As an executive in the company, I was responsible for 900 employees (90 percent women) at four locations. One of my division presidents had an affair with one of his staff members. Word was that they actually had a few rendezvous at the office.
After getting all the facts and talking with the offending president, I decided he had to go. How could you have husbands sending their wives to work, worried that the boss might be hitting on them? It seemed like a no-brainer to me.
Off I went to the CEO’s office to get the final OK, expecting a short conversation.
I presented the evidence. The case was solid—open and shut. There was no debate about the facts. When I finished my presentation, the CEO said, “You can’t fire David.” It took me a few seconds to recover my equilibrium. I hadn’t expected a debate.
“Why?” I asked.
“Well,” he said, “I look at every female employee who walks in the door as a possible bed partner, and we can’t fire someone for doing what I do regularly.”
The debate went as follows: The Bible? Boot that out—no relevance here. Polluted culture? Well, David had hundreds of wives. What about husbands? That’s their problem. It’s just not right. Says who? Sexual harassment? It never even came up.
After about 45 minutes of heated discussion, I was spent and stunned.
Eyeball to eyeball, I said, “You’re the boss. I must do what you say. But I’m not sure I can manage this way, and I’m not sure I want to learn how?”
I left with a dilemma. Security or do business God’s way?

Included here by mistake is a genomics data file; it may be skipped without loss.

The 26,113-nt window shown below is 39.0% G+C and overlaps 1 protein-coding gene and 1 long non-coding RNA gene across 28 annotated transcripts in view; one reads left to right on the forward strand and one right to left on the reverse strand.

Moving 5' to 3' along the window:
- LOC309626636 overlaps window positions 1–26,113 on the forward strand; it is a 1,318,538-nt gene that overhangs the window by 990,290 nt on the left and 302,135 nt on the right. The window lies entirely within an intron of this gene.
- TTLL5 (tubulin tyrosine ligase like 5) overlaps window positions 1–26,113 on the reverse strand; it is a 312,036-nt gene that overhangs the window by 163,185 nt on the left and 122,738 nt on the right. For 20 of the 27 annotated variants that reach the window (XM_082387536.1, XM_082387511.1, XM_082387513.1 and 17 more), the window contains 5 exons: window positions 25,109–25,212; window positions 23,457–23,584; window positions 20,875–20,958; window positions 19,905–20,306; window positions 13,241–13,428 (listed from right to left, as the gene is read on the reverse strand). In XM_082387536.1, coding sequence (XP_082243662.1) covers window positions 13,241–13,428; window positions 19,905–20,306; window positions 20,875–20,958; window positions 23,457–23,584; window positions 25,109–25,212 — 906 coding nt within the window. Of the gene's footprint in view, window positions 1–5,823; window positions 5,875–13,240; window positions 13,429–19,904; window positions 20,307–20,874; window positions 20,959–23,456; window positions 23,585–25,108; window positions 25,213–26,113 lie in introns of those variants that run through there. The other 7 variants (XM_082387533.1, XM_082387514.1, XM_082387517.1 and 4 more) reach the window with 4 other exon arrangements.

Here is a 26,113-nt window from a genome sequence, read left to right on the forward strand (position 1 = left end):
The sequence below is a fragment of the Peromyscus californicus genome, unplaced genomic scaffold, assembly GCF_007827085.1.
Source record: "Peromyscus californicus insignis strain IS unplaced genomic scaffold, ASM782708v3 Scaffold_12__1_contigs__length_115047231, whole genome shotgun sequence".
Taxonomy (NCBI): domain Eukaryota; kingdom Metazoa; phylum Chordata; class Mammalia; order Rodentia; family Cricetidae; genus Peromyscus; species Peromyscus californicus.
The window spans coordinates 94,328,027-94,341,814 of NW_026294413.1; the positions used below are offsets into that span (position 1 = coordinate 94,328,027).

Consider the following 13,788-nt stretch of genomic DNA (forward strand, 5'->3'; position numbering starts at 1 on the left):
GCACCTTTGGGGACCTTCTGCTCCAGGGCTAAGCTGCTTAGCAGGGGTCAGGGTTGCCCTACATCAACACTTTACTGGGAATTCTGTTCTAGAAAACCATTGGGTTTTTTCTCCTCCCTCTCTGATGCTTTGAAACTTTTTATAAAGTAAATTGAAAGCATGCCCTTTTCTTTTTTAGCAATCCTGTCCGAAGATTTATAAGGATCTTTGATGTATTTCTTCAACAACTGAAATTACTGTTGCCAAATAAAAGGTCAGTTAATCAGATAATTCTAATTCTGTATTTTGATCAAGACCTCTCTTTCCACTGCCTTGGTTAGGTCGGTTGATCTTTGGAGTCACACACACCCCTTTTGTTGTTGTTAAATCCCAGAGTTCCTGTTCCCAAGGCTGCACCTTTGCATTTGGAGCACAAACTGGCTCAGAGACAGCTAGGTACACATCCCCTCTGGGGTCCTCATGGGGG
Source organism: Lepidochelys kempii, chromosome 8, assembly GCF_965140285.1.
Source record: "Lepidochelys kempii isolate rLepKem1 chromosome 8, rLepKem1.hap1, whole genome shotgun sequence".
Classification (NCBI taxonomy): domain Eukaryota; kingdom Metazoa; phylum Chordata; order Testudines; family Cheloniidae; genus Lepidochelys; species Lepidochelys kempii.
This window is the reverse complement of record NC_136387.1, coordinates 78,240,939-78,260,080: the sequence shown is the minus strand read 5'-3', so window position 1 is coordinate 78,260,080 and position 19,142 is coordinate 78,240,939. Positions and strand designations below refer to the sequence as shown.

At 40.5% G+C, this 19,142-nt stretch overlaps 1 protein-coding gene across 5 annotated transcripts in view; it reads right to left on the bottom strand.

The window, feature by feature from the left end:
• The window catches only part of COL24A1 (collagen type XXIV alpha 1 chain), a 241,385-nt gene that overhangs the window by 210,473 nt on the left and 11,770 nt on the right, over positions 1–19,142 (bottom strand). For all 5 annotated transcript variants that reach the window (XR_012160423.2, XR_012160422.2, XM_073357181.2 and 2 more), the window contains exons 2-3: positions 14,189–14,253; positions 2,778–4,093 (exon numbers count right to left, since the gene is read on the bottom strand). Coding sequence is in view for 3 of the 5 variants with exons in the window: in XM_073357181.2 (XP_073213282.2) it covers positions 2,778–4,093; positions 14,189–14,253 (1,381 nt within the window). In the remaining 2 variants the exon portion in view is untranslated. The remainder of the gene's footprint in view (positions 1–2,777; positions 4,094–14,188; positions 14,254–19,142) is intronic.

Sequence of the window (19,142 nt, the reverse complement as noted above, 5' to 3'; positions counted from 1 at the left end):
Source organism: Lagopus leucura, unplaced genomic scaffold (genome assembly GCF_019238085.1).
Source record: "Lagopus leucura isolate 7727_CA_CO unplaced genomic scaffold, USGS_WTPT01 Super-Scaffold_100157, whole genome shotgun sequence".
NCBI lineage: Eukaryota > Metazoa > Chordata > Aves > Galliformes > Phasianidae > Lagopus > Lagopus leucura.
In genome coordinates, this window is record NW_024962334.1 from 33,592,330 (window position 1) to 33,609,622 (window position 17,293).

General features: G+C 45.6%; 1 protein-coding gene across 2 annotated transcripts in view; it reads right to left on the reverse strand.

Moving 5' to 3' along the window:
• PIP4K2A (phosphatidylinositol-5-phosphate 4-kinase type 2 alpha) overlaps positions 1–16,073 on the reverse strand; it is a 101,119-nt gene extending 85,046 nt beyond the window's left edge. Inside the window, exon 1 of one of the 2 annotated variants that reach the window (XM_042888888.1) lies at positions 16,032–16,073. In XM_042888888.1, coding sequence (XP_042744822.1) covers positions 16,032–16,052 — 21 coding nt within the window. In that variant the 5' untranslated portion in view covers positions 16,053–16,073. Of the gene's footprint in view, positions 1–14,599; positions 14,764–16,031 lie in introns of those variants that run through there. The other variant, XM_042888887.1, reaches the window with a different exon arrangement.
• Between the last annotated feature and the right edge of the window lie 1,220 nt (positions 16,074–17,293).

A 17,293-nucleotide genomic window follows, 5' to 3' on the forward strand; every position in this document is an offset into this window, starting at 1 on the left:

I had joined this company to make a lot of money and advance quickly, and I had. I had restricted stock grants coming to me for several millions dollars. All I had to do was stay. I had grown up lower middle class, had always wanted to be financially secure, and this job was giving me that assurance.
But God had other ideas. Four years earlier I had become a Christian and God was now feeding me biblical truth with a fire hose at our local church. I took that truth to heart. Could you honor God and mange in an environment that was not just secular and pagan but hostile to biblical principles?
I studied Daniel, who worked for a pagan. He managed to maintain his integrity and flourish. Nehemiah did the same. I asked for advice from Godly men. But I couldn’t figure out how to walk the tightrope upon which God had placed me.
With tears in my eyes and no idea what was next, I decided I had to leave my job. Maybe someone else could’ve managed the ambiguity, but I couldn’t. I wasn’t as mature as Daniel or Nehemiah. I walked away from the millions and the security I had always sought. My boss never understood why I left. At the time, I didn’t either.
That was 30 years ago. I can see now what I couldn’t see then. God wanted me to grow up, to trust Him for security and not the company I worked for.
What a great temptation it is to see our companies, our bosses, or our retirement plans as our security. What a great blessing it is to have God teach us that He and only He is our Provider. That teaching came in the form of a trial that lasted two years.
I still occasionally forget where my security comes from, but the heavenward anchor God gave me always draws me back to my proper mooring.